Excerpt from Frederick News-Post:
Historic Preservation Commission Chairman Dan Lawton hopes members will be ready to vote after one more workshop on whether to allow demolition of the historic Birely Tannery building for construction of the proposed downtown hotel and conference center.
The commissioners held their third workshop Thursday on the request, which stems from plans to develop the project at 200-212 E. Patrick St. The commissioners determined in July that the early 20th Century brick tannery building and surrounding archaeological site are contributing resources to the Frederick Town Historic District, thus halting immediate demolition plans.
The developers, architects and other project partners are tasked with proving demolition of the tannery is the only logical way to construct the hotel at that site and that possible alternatives to preservation have been exhausted. They must also provide an alternative plan for preserving the historic elements of the site.
Representatives with developer Plamondon Hospitality Partners, architects Peter Fillat Architects and Bates Architects, and Richard Griffin, the city’s director of economic development, presented details of how they arrived at the decision to demolish the tannery, as well other alternatives that were considered and details about what actually exists at the site today during Thursday’s workshop.
Peter Fillat, principal of Peter Fillat architects, and Jim Mills, an architect with Bates Architects, went step-by-step through the four design options they considered, two of which kept the tannery building in place. In both, the project would lose vital parking spaces, they said.
In the preferred design, the tannery building is demolished and the site is used for parking. The project officials assured the historic elements of the site will be adequately preserved and promised to work through the process with the public and preservationists as the plans move forward.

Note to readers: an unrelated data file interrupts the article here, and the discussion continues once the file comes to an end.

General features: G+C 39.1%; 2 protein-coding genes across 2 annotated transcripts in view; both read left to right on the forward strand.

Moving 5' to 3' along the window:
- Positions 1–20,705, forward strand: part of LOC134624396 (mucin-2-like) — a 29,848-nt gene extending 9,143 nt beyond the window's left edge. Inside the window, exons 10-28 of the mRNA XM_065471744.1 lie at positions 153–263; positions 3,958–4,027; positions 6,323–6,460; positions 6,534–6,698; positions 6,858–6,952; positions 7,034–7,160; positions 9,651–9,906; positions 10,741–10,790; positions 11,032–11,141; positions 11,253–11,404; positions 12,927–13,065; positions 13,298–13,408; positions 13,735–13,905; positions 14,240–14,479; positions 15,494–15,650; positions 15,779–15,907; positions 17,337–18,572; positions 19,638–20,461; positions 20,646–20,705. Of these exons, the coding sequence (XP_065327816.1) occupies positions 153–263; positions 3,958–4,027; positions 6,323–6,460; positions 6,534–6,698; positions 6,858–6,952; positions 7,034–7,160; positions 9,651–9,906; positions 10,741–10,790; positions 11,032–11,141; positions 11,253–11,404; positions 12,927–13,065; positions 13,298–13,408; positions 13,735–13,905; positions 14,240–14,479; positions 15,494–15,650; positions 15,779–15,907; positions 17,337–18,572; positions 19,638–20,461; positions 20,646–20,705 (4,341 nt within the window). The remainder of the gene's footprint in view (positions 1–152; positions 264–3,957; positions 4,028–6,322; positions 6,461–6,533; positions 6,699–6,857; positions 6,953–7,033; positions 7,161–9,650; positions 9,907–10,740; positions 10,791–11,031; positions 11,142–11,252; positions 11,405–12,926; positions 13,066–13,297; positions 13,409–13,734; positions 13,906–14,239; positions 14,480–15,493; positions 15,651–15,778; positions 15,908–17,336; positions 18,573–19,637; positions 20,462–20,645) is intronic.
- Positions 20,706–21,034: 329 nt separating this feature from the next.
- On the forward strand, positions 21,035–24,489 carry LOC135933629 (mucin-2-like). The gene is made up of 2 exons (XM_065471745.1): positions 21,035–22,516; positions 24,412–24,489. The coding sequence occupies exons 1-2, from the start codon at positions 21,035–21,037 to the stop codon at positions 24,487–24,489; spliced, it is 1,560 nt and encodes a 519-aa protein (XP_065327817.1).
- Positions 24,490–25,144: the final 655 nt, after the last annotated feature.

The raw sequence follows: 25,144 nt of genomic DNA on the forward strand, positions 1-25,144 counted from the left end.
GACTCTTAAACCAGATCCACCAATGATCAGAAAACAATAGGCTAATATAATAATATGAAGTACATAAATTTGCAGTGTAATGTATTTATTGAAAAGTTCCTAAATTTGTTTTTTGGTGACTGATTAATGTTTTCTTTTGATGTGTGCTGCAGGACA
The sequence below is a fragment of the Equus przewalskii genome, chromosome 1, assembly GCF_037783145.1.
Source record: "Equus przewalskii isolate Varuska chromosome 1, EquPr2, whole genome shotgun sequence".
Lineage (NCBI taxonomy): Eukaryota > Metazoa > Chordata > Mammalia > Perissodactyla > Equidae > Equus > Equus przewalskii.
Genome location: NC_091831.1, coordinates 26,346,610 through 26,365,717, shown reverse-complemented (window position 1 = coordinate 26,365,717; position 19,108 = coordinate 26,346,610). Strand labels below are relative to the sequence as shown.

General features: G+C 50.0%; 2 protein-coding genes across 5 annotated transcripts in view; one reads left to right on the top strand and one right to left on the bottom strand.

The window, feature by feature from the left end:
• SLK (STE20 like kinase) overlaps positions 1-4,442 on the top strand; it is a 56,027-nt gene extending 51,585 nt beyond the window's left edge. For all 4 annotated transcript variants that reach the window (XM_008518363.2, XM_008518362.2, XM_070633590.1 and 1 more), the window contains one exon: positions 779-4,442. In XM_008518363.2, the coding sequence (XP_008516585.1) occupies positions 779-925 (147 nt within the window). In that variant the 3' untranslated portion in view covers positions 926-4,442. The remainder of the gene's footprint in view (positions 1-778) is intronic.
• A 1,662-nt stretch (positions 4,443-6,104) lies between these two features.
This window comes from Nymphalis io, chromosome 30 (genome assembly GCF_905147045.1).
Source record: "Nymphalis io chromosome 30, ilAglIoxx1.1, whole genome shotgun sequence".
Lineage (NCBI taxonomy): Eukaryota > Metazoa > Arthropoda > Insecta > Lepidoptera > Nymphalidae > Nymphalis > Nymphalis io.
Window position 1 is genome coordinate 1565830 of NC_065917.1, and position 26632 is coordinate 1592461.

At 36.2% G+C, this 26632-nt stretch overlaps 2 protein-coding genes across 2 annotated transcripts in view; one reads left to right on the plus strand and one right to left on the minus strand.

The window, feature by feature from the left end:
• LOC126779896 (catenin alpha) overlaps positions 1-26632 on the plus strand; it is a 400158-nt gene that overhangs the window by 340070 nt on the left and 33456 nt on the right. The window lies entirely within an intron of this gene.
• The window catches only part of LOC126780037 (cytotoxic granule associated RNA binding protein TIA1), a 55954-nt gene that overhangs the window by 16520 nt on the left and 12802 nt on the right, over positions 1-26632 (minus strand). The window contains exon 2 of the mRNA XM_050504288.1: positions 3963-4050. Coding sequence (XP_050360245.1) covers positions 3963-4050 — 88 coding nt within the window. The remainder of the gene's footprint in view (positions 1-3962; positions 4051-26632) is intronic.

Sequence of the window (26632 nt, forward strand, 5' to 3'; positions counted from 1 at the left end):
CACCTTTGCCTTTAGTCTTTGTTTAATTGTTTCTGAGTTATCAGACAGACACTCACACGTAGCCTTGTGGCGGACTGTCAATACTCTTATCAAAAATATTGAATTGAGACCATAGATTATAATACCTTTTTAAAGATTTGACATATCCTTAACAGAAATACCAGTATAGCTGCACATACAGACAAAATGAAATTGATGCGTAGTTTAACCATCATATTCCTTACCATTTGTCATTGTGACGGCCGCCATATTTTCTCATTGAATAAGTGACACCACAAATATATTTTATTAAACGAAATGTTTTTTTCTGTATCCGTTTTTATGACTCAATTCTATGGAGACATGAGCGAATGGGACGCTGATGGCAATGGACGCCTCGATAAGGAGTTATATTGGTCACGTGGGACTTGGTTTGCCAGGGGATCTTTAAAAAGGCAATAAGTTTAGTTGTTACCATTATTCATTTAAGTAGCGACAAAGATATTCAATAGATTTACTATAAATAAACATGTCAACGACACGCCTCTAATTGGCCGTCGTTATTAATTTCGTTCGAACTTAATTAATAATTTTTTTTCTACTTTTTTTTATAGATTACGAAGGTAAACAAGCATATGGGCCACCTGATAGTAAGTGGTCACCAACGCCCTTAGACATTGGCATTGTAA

The preferred design also includes full renovation of the historic Frederick Trolley building, which later housed the Frederick News-Post for many years. Pete Plamondon Jr., co-president of Plamondon Hospitality Partners, said he is excited about the renovation plans and looks forward to further discussing the details.
Several members of the public also spoke during Thursday’s workshop. They included several people who have consistently opposed the tannery’s demolition because of its historic significance as what has been reported the last existing tannery building in the state. Several have also expressed fear that the city is on its way to becoming an undesired commercial hub with no history left. Others included Sen. Ron Young, who is a former alderman and the mayor who championed the Carroll Creek flood control project. Young told the commission that the tannery building would be “detrimental to the hotel” and would not work in its current spot.
The commission scheduled a special workshop for 6 p.m. Thursday to continue discussing the project and demolition request details. Plamondon said he and his partners plan to focus on the design and community benefit and impact of the project during the next workshop.
Lawton said he hopes the commissioners will be able to vote after that.
“After the rest of tonight and next week hope I hope to move toward a vote on demolition,” Lawton said Thursday. “That does not mean more work does not need done on the design. I just hope to keep discussions mostly to [demolition] until we get to that plan.”
The current design proposes a hotel with four floors and 180 rooms, roughly 20,000 square feet of rentable meeting space, and about 160 underground public parking spaces.